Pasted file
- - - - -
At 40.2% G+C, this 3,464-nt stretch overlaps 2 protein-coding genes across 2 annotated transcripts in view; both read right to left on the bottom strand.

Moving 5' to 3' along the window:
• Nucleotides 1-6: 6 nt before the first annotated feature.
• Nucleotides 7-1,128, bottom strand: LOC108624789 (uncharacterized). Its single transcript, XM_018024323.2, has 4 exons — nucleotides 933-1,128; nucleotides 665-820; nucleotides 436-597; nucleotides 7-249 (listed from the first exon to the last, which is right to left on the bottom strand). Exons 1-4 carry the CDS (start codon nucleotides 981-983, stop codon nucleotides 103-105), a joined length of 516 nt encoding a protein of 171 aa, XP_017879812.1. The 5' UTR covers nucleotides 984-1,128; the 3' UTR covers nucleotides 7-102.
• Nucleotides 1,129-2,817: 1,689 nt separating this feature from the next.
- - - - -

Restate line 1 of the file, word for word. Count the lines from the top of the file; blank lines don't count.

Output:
At 40.2% G+C, this 3,464-nt stretch overlaps 2 protein-coding genes across 2 annotated transcripts in view; both read right to left on the bottom strand.